Search Film Reviews

Friday, September 18, 2015


Tobey Maguire stars as Bobby Fischer in Edward Zwick's PAWN SACRIFICE, a
Bleecker Street release.
 Credit: Takashi Seida

2015, 114 minutes
Rated PG-13 for brief strong language, some sexual content and historical smoking

Review by Joshua Handler

Edward Zwick’s Pawn Sacrifice is, narratively, a standard biopic, but rises above other biopics due to its immaculate craft and the quality of the performances. The film tells the story of genius chess grandmaster Bobby Fischer, his declining mental health, and his rivalry with Boris Spassky of Russia during the Cold War.

As Fischer, Tobey Maguire gives the performance of his career, creating a character that’s alternately despicable, intriguing, pitiful, impressive, and sad. Maguire is a recognizable actor who frequently portrays ordinary or weak men who either turn into someone extraordinary (The Cider House Rules, Spider-Man) or are out of place in extraordinary circumstances (Pleasantville, The Great Gatsby). In Sacrifice, he is a weak man with a powerful mind. Maguire is forceful and unpleasant, yet heartbreaking. Peter Sarsgaard and Michael Stuhlbarg also give strong supporting performances.

Many will criticize the film for being so narratively conventional, yet while there isn’t much structurally that sets the film apart, it doesn’t matter since it flows nicely and immersed me into the world of Bobby Fischer. Many biopics are like “greatest hits” versions of their subjects’ lives instead of explorations of the subjects’ personalities and souls. But, writer Steven Knight delves deeply into the inner of world of Bobby Fischer, allowing us to understand him, even if we can't always sympathize with him.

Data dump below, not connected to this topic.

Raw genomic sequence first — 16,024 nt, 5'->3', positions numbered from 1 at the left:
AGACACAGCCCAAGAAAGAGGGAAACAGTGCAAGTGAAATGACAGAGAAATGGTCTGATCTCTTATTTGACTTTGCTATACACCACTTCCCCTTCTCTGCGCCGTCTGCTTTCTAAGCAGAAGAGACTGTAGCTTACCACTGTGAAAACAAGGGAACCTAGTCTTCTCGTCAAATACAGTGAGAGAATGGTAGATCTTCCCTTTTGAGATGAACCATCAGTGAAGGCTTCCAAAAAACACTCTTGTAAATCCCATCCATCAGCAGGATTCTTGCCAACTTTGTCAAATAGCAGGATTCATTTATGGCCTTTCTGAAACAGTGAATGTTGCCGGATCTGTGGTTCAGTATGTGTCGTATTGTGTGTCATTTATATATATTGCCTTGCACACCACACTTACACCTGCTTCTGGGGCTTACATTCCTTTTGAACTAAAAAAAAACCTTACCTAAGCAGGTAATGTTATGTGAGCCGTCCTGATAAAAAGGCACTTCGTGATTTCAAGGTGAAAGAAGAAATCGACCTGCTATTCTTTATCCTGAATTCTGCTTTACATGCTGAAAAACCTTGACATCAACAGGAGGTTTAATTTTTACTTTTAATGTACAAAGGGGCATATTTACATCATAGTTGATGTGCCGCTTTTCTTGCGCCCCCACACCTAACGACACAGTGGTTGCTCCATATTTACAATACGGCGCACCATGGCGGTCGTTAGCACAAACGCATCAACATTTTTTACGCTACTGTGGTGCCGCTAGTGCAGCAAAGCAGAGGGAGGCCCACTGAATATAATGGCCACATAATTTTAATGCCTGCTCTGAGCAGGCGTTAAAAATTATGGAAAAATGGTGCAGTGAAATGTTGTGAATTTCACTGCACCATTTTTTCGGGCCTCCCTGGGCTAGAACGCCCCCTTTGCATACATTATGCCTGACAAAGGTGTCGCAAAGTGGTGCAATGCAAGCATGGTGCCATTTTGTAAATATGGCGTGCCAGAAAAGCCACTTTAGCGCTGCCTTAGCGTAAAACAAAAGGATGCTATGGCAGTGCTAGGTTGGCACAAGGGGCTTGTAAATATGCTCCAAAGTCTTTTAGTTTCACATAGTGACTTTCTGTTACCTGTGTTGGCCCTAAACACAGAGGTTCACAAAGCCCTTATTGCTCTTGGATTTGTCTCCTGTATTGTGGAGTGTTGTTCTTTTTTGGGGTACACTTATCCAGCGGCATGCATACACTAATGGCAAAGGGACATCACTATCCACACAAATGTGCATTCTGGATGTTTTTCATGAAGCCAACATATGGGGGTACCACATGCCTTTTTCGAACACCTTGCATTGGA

Knight’s solid script combined with Zwick’s confident, well-judged direction make this an exhilarating ride. Everyone involved with this film seems to have faith in Zwick’s clear vision and turns in high-caliber work. Steven Rosenblum’s editing is particularly sharp and keeps Pawn moving at a clip for just about all of its nearly two-hour running time.

Also of note is Bradford Young’s typically rich cinematography. Young is one of the most exciting cinematographers working today, having shot some of the most visually striking films in recent memory such as Ain’t Them Bodies Saints, Selma, A Most Violent Year, and Vara: A Blessing, and his rich, eye-popping work on Pawn gives the film a polished quality that makes viewing it an unusually pleasurable experience.

Overall, Pawn Sacrifice is a very good piece of filmmaking that left me completely satisfied. It's a dramatic thriller that actually thrills and should please most audiences. So often nowadays I see films that are technically accomplished that fail to satisfy on most levels. Pawn Sacrifice satisfies by telling a complete, engaging story with melancholic undertones that builds to a simultaneously triumphant and tragic conclusion. 


No comments:

Post a Comment